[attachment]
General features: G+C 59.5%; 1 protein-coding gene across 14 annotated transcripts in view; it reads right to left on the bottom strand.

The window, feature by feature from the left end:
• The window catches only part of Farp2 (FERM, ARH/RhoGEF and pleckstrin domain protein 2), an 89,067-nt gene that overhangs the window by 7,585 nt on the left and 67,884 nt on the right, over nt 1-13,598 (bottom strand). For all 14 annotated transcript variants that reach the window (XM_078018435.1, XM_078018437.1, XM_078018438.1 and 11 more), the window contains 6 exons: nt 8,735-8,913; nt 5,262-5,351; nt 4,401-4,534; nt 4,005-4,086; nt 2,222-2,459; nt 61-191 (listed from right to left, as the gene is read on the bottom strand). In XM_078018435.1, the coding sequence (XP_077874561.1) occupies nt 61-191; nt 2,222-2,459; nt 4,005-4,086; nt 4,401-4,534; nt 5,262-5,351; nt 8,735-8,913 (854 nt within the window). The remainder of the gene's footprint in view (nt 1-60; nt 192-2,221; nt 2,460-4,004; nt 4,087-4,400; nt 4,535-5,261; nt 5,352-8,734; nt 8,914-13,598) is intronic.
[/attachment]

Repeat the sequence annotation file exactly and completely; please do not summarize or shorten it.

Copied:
General features: G+C 59.5%; 1 protein-coding gene across 14 annotated transcripts in view; it reads right to left on the bottom strand.

The window, feature by feature from the left end:
• The window catches only part of Farp2 (FERM, ARH/RhoGEF and pleckstrin domain protein 2), an 89,067-nt gene that overhangs the window by 7,585 nt on the left and 67,884 nt on the right, over nt 1-13,598 (bottom strand). For all 14 annotated transcript variants that reach the window (XM_078018435.1, XM_078018437.1, XM_078018438.1 and 11 more), the window contains 6 exons: nt 8,735-8,913; nt 5,262-5,351; nt 4,401-4,534; nt 4,005-4,086; nt 2,222-2,459; nt 61-191 (listed from right to left, as the gene is read on the bottom strand). In XM_078018435.1, the coding sequence (XP_077874561.1) occupies nt 61-191; nt 2,222-2,459; nt 4,005-4,086; nt 4,401-4,534; nt 5,262-5,351; nt 8,735-8,913 (854 nt within the window). The remainder of the gene's footprint in view (nt 1-60; nt 192-2,221; nt 2,460-4,004; nt 4,087-4,400; nt 4,535-5,261; nt 5,352-8,734; nt 8,914-13,598) is intronic.